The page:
For clinicians Most individuals should receive the intervention. Adherence to this recommendation according to the guideline could be used as a quality criterion or performance indicator. Recognize that different choices will be appropriate for individual patients and that you must help each patient arrive at a management decision consistent with his or her values and preferences. Decision aids may be useful helping individuals making decisions consistent with their values and preferences.
For policy makers The recommendation can be adapted as policy in most situations. Policy making will require substantial debate and involvement of various stakeholders.



Based on this information and the input of Saudi Arabia panel members, the group prepared the evidence-to-recommendation tables that served the guideline panel in following the structured consensus process and transparently document all decisions made during the meeting. The guideline panel met in Riyadh on December 4, 2013 and formulated all recommendations during this meeting. Potential conflicts of interests of all panel members were managed according to the World Health Organisation (WHO) rules.



Analysis of the Evidence and Recommendations


The panel provided recommendations on two major issues; I: Screening for precancerous lesions to prevent cervical cancer (Questions 1-3) and II: Treatment of CIN2+ lesions for preventing cervical cancer in women who tested positive after screening (Questions 4-6). The recommendations were made taking into account the available evidence, resource use, and the Saudi context. The full document related to this guideline development and recommendations is available online.13


I. Screening for precancerous lesions to prevent cervical cancer


Question 1: Should an HPV test followed by colposcopy be preferred over visual inspection with acetic acid (VIA) followed by colposcopy to screen for CIN2+ in asymptomatic women at risk of cervical cancer?


Summary of findings: There was moderate quality evidence on the diagnostic accuracy of the screening strategies (5 cohort and cross- sectional studies, 8921 patients,14-18 and very low quality evidence on the effects of the screening strategies on health outcomes (clinical decision models were used to combine studies providing information on diagnostic accuracy and health outcomes.)

Assuming a 2% probability of having CIN2+, HPV testing has the benefit of more true positives and fewer false negatives. Mortality due to cervical cancer, cervical cancer incidence, CIN2+ recurrence, and undetected CIN2+ rates are lower when patients are screened with the HPV test. The guideline panel agreed that the benefits of the HPV test over VIA are large.

The HPV test followed by colposcopy results in fewer true negatives and more false positives. Adverse effects such as major bleeding, major and minor infections, and unnecessary treatments are slightly smaller after screening with VIA followed by colposcopy; however, the differences are not clinically significant for most of these outcomes. The guideline panel agreed that the harms of the HPV test followed by colposcopy compared with VIA followed by colposcopy are small.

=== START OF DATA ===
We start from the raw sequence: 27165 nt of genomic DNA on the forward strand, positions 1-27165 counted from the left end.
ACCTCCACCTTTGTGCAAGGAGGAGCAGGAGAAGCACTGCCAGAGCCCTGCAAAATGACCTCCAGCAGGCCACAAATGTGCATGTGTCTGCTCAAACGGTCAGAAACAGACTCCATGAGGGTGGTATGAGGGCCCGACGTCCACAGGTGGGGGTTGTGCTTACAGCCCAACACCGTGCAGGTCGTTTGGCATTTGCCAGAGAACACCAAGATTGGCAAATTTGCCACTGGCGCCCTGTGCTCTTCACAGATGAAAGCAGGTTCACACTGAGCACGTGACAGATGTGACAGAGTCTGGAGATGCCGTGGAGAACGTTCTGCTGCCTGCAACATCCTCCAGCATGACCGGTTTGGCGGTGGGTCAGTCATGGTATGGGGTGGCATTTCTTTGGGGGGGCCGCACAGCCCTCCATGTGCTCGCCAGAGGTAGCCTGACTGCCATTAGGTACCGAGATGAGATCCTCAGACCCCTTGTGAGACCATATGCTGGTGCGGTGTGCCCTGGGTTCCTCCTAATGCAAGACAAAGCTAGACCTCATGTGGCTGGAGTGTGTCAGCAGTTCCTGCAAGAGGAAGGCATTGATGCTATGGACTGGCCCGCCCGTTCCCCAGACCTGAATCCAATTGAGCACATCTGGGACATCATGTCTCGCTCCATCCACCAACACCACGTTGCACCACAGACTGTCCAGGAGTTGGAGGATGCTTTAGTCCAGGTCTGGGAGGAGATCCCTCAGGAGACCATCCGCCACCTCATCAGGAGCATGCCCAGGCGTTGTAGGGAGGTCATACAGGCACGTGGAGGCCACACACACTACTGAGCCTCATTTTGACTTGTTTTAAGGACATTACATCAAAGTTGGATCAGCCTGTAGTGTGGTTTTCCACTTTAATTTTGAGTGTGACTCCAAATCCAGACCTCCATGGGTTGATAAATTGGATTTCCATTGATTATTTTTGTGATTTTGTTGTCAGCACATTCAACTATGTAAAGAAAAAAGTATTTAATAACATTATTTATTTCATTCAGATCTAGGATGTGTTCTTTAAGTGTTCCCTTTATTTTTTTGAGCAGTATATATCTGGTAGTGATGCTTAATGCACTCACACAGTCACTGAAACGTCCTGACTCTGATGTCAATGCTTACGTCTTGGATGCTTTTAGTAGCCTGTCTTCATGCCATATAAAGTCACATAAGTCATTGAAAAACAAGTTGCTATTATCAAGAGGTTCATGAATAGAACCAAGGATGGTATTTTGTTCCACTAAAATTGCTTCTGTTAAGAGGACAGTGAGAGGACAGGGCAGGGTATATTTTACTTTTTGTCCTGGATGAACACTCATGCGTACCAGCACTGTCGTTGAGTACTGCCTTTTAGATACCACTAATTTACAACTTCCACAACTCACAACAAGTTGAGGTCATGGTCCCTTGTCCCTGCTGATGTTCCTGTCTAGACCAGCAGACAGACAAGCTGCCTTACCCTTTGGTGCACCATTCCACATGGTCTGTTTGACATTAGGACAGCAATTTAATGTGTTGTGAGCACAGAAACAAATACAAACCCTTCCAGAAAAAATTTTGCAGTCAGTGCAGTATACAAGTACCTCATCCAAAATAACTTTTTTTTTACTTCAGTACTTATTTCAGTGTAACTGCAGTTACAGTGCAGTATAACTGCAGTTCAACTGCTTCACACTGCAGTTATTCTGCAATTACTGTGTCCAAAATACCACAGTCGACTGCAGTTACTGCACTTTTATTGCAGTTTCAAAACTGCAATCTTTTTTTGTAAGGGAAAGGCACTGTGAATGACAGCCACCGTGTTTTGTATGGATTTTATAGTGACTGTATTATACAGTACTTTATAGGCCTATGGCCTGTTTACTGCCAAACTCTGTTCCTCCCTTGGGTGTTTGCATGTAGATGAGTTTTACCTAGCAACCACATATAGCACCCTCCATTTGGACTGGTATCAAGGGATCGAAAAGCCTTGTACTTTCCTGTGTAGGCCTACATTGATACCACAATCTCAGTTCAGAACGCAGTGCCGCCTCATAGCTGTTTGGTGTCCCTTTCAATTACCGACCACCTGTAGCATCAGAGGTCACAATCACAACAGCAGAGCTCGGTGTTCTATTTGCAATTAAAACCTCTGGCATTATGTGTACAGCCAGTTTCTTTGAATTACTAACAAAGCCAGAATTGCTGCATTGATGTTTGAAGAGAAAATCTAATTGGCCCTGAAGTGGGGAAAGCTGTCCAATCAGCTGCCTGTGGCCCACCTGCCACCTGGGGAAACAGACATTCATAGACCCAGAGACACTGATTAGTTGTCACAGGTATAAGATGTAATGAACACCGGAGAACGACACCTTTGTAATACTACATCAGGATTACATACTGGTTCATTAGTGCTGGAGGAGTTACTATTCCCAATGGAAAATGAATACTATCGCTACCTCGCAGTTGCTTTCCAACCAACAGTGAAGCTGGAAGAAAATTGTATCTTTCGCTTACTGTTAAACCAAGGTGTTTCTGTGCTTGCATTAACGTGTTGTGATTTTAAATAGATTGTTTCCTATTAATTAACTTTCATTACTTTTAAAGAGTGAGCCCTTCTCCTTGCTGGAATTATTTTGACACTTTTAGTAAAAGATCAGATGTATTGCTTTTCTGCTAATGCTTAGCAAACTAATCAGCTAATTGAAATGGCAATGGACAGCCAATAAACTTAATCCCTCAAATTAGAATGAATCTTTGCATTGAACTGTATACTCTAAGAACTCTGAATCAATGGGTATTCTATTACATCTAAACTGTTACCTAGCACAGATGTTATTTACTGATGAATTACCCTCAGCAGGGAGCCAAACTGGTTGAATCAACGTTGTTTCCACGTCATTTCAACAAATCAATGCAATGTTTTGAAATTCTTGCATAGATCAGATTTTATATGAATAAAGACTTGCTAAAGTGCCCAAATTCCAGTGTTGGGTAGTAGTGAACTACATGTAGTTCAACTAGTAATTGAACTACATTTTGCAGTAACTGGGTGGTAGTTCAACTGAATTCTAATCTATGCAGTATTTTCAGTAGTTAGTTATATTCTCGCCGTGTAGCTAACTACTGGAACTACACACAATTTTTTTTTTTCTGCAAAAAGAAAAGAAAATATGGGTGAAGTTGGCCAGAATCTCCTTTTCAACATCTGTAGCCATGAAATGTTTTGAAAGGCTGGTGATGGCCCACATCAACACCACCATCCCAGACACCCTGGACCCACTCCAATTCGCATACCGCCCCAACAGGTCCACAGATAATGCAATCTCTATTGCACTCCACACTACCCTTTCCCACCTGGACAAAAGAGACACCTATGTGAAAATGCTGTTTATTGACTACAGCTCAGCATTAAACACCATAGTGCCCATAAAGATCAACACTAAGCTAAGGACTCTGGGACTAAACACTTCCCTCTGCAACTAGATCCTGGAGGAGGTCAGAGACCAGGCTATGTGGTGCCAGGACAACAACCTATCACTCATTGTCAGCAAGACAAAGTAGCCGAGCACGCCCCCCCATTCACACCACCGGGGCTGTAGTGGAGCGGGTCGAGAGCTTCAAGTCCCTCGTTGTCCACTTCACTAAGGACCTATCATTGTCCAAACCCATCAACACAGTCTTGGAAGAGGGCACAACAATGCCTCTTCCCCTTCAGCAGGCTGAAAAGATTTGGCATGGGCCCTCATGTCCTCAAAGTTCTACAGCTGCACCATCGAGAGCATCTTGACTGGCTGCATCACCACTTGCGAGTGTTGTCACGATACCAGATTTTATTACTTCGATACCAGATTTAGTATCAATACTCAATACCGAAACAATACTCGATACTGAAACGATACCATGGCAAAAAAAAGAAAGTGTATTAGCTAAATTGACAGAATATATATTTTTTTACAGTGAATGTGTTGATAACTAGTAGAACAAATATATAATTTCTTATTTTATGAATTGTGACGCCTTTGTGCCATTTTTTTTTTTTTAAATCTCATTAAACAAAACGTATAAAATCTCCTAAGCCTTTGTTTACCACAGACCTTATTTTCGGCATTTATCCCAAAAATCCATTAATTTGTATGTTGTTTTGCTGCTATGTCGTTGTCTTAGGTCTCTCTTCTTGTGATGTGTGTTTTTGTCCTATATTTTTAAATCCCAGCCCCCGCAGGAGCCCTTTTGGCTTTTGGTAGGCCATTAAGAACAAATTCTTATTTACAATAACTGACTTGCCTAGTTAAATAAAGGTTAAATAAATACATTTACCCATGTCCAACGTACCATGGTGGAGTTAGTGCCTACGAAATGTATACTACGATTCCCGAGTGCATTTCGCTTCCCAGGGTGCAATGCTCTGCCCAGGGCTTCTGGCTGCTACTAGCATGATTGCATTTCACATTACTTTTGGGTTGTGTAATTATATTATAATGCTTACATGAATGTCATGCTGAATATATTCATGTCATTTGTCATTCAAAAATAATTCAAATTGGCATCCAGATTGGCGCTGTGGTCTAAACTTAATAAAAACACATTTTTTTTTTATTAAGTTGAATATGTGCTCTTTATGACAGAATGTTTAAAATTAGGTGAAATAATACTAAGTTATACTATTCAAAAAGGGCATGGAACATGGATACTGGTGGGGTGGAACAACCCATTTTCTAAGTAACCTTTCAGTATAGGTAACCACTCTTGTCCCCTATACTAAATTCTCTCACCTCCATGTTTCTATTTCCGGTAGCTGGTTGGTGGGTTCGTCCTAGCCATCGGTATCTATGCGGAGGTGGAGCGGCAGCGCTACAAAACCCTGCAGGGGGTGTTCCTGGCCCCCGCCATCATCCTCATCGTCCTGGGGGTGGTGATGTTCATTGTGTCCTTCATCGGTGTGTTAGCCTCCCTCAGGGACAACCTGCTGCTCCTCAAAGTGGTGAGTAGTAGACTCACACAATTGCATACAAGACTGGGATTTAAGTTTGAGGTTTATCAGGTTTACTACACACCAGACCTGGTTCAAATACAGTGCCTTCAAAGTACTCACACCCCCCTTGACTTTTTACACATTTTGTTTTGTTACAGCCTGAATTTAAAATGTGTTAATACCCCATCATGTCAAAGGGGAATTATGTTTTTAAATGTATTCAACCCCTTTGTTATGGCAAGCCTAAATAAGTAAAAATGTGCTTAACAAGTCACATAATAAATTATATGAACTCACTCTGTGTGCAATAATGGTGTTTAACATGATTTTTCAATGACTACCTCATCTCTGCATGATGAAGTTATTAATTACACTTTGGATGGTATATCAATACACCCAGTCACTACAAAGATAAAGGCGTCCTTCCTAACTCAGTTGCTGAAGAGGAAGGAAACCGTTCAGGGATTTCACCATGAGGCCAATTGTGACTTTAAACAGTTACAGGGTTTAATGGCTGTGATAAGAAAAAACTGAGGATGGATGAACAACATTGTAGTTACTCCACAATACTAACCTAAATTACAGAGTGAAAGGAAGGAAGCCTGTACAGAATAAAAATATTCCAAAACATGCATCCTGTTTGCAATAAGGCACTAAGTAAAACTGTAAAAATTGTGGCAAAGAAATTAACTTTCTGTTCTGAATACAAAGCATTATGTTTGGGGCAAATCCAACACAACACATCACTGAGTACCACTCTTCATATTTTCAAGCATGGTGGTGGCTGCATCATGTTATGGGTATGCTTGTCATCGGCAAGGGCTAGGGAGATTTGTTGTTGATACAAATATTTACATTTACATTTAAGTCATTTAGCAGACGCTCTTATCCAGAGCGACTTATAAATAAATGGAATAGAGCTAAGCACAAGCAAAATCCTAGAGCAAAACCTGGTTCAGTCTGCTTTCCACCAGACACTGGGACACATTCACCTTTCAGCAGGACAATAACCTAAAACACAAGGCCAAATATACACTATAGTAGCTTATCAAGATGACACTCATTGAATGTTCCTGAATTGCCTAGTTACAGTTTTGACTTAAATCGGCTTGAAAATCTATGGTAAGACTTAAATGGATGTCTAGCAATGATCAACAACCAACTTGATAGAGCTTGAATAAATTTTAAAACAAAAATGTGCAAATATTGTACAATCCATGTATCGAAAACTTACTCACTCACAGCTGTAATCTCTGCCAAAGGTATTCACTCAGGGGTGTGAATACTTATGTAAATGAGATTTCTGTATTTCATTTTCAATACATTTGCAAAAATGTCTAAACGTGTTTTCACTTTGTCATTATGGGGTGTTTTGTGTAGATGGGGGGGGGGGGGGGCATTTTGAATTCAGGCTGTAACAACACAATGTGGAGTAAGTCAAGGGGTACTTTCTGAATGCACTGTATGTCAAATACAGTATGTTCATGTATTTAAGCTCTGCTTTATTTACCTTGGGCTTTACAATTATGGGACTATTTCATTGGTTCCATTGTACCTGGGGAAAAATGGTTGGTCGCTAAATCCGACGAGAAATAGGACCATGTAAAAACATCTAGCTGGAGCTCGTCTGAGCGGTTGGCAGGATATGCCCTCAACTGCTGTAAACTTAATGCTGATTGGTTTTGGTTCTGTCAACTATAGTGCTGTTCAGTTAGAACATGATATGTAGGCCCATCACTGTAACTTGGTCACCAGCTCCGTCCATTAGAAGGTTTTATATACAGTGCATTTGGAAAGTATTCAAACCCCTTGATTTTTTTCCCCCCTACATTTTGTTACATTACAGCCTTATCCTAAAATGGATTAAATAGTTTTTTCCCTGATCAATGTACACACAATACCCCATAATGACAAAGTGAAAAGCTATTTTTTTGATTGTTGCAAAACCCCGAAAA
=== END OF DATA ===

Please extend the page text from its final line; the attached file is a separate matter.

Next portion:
Values and Preferences: The guideline panel agreed that most women would prefer to be screened with the HPV test over VIA because the procedure takes less time to be administered. They also agreed that there is probably not important uncertainty and/or variability on women’s values and preferences.

Resource use: The guideline panel agreed that even though there are extra resources needed to screen women with HPV test over VIA (considering resources needed for implementation), these resources are probably small and are worth the benefits. Once the program is implemented, the HPV test would be cheaper.

Other considerations: Health inequities would be reduced if the HPV test is implemented, and this would be an option acceptable to all key stakeholders. Since resources may be the only constraint for implementing HPV testing, and these are not perceived to be a problem in Saudi Arabia, the HPV screening is a feasible option to implement. On the other hand, VIA is not an acceptable option nor it is feasible to implement, and therefore, health inequities would increase if it were implemented. 

Implementation considerations: to implement this recommendation, the panel notes that resources such as equipment, maintenance, and trained professionals are needed. Also, there would be a need to implement a system to transport samples from villages to main centers.


Recommendation 1: The Saudi Expert Panel recommends the use of the HPV test followed by colposcopy over VIA followed by colposcopy to screen for CIN2+ in women at risk of cervical cancer. (strong recommendation, moderate quality evidence for diagnostic test accuracy and very low quality evidence for health outcomes evidence).

Remark: In settings where colposcopy is not available, cytology is an alternative for women who test positive on the HPV test (evidence not assessed).


Question 2: Should the HPV test followed by colposcopy be preferred over cytology followed by colposcopy to screen for CIN2+ in asymptomatic women at risk of cervical cancer?